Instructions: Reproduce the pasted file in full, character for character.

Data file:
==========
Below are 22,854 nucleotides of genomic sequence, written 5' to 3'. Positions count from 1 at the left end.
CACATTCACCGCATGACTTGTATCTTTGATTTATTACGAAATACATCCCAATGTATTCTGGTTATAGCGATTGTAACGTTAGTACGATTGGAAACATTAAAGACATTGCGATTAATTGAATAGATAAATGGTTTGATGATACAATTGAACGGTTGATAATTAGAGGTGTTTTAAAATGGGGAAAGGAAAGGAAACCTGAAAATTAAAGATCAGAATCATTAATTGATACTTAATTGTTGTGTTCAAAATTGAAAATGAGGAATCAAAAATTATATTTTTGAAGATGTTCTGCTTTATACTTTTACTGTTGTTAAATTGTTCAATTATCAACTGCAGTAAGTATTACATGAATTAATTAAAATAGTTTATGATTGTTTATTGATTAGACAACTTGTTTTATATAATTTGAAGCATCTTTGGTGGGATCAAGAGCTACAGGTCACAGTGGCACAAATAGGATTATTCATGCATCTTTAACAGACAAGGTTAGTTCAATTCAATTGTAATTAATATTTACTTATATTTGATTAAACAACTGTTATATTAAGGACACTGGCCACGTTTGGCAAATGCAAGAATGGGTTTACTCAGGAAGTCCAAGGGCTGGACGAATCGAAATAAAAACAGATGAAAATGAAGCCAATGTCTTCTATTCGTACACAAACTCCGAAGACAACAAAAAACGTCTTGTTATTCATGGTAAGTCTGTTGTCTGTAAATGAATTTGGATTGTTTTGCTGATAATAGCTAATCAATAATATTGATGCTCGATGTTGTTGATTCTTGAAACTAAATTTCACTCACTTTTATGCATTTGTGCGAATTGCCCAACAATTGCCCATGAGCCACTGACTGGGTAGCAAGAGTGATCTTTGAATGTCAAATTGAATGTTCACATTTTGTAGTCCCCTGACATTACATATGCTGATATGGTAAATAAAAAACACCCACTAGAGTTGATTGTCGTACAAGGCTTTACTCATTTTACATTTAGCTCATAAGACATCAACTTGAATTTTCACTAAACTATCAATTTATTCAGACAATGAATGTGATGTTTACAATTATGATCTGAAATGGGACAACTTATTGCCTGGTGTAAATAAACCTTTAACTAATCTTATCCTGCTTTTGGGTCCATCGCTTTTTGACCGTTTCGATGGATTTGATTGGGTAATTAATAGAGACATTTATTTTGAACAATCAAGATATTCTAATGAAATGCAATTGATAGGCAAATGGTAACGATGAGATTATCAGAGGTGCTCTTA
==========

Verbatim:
Below are 22,854 nucleotides of genomic sequence, written 5' to 3'. Positions count from 1 at the left end.
CACATTCACCGCATGACTTGTATCTTTGATTTATTACGAAATACATCCCAATGTATTCTGGTTATAGCGATTGTAACGTTAGTACGATTGGAAACATTAAAGACATTGCGATTAATTGAATAGATAAATGGTTTGATGATACAATTGAACGGTTGATAATTAGAGGTGTTTTAAAATGGGGAAAGGAAAGGAAACCTGAAAATTAAAGATCAGAATCATTAATTGATACTTAATTGTTGTGTTCAAAATTGAAAATGAGGAATCAAAAATTATATTTTTGAAGATGTTCTGCTTTATACTTTTACTGTTGTTAAATTGTTCAATTATCAACTGCAGTAAGTATTACATGAATTAATTAAAATAGTTTATGATTGTTTATTGATTAGACAACTTGTTTTATATAATTTGAAGCATCTTTGGTGGGATCAAGAGCTACAGGTCACAGTGGCACAAATAGGATTATTCATGCATCTTTAACAGACAAGGTTAGTTCAATTCAATTGTAATTAATATTTACTTATATTTGATTAAACAACTGTTATATTAAGGACACTGGCCACGTTTGGCAAATGCAAGAATGGGTTTACTCAGGAAGTCCAAGGGCTGGACGAATCGAAATAAAAACAGATGAAAATGAAGCCAATGTCTTCTATTCGTACACAAACTCCGAAGACAACAAAAAACGTCTTGTTATTCATGGTAAGTCTGTTGTCTGTAAATGAATTTGGATTGTTTTGCTGATAATAGCTAATCAATAATATTGATGCTCGATGTTGTTGATTCTTGAAACTAAATTTCACTCACTTTTATGCATTTGTGCGAATTGCCCAACAATTGCCCATGAGCCACTGACTGGGTAGCAAGAGTGATCTTTGAATGTCAAATTGAATGTTCACATTTTGTAGTCCCCTGACATTACATATGCTGATATGGTAAATAAAAAACACCCACTAGAGTTGATTGTCGTACAAGGCTTTACTCATTTTACATTTAGCTCATAAGACATCAACTTGAATTTTCACTAAACTATCAATTTATTCAGACAATGAATGTGATGTTTACAATTATGATCTGAAATGGGACAACTTATTGCCTGGTGTAAATAAACCTTTAACTAATCTTATCCTGCTTTTGGGTCCATCGCTTTTTGACCGTTTCGATGGATTTGATTGGGTAATTAATAGAGACATTTATTTTGAACAATCAAGATATTCTAATGAAATGCAATTGATAGGCAAATGGTAACGATGAGATTATCAGAGGTGCTCTTA